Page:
Job strain and drinking behavior

M. J. Yang*, C. K. Ho, L. R. Fan, M. S. Yang

*Corresponding author for this work

Research output: Contribution to journalJournal Article peer-review

5 Scopus citations


The aim of this survey study was to explore the influence of work on individual's drinking behavior. From October 1994 to March 1995, the present researchers implemented a self-administered questionnaire survey on workers in the manufacturing sector in Metropolitan Kaohsiung area, southern Taiwan. Of the 1,117 subjects selected, 668 (61.8%) stated that they had had one or more drinks during the preceding month. The average daily consumption of alcohol was 0.2 +/- 0.9 drinks (with a range of 0 to 12 drinks and a median of 0.02 drinks). In addition, 188 (28.8%) of the subjects reported having experienced drinking-related problems during the preceding month, and 35 respondents (5.2%) gave escape from job stress as the reason for their drinking in the preceding month. The result of multivariate analyses showed that workers who reported less autonomy in their job were more likely to experience drinking-related problems (odds ratio [OR] = 1.3) and to drinking for psychological relief (OR = 1.2); that workers who reported more demanding job conditions were more likely to drink for escape (OR = 2.5) but had lower levels of drinking (t = -2.5, p = 0.01); and that workers who reported high levels of job strain were more likely to experience drinking-related problems and to drink for relief but had lower levels of drinking. The details and implications of this result will be discussed.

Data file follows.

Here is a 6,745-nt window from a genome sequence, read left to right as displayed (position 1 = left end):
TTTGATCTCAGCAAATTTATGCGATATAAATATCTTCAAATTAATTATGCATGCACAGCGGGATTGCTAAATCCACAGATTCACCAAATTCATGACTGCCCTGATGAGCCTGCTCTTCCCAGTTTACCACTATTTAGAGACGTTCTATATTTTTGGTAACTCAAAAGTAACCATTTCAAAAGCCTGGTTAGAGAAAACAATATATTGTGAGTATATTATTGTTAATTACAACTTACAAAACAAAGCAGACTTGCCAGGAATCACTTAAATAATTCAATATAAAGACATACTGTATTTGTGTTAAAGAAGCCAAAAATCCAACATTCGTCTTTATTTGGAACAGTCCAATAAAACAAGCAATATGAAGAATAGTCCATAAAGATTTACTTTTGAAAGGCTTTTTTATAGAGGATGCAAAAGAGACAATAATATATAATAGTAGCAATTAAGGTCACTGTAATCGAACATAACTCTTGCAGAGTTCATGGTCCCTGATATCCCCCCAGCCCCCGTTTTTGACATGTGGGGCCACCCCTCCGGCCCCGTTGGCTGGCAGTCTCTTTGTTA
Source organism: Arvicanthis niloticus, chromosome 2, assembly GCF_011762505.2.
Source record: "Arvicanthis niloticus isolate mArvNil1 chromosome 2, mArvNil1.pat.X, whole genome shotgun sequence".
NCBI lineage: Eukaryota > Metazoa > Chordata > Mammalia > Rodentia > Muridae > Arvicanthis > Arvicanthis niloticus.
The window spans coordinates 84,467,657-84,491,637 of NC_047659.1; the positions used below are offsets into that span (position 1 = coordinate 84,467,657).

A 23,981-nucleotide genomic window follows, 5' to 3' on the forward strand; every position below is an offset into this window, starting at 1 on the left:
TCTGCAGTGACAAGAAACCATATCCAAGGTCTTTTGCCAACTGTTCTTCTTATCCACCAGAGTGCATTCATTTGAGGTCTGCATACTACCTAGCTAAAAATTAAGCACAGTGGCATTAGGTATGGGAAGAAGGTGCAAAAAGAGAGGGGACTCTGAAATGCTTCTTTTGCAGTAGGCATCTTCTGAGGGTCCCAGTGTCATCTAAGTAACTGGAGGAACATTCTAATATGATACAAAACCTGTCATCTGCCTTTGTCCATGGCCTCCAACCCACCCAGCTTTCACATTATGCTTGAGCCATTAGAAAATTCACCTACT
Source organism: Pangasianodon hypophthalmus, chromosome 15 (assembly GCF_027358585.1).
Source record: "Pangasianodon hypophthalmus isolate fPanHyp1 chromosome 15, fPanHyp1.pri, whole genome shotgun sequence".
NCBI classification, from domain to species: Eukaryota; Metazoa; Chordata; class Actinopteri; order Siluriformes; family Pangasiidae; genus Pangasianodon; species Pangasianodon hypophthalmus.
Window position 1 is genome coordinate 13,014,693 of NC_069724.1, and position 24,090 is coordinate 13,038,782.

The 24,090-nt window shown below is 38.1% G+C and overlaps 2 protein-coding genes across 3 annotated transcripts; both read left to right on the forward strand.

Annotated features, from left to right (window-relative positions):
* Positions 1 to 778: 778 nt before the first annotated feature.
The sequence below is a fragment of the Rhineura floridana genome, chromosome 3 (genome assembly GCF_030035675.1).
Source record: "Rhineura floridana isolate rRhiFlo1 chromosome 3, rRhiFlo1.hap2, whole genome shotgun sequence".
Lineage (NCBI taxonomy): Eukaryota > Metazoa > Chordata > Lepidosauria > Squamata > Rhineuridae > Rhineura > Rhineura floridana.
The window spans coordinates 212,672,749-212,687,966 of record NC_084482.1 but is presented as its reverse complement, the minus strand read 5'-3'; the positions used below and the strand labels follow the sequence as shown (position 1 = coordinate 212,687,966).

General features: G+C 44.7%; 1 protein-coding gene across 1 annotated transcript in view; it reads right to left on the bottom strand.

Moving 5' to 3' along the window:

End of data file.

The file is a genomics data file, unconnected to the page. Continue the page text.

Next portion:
Original languageEnglish
Pages (from-to)670-684
Number of pages15
JournalKaohsiung Journal of Medical Sciences
Issue number12
StatePublished - 12 1996
Externally publishedYes


Dive into the research topics of 'Job strain and drinking behavior'. Together they form a unique fingerprint.

Cite this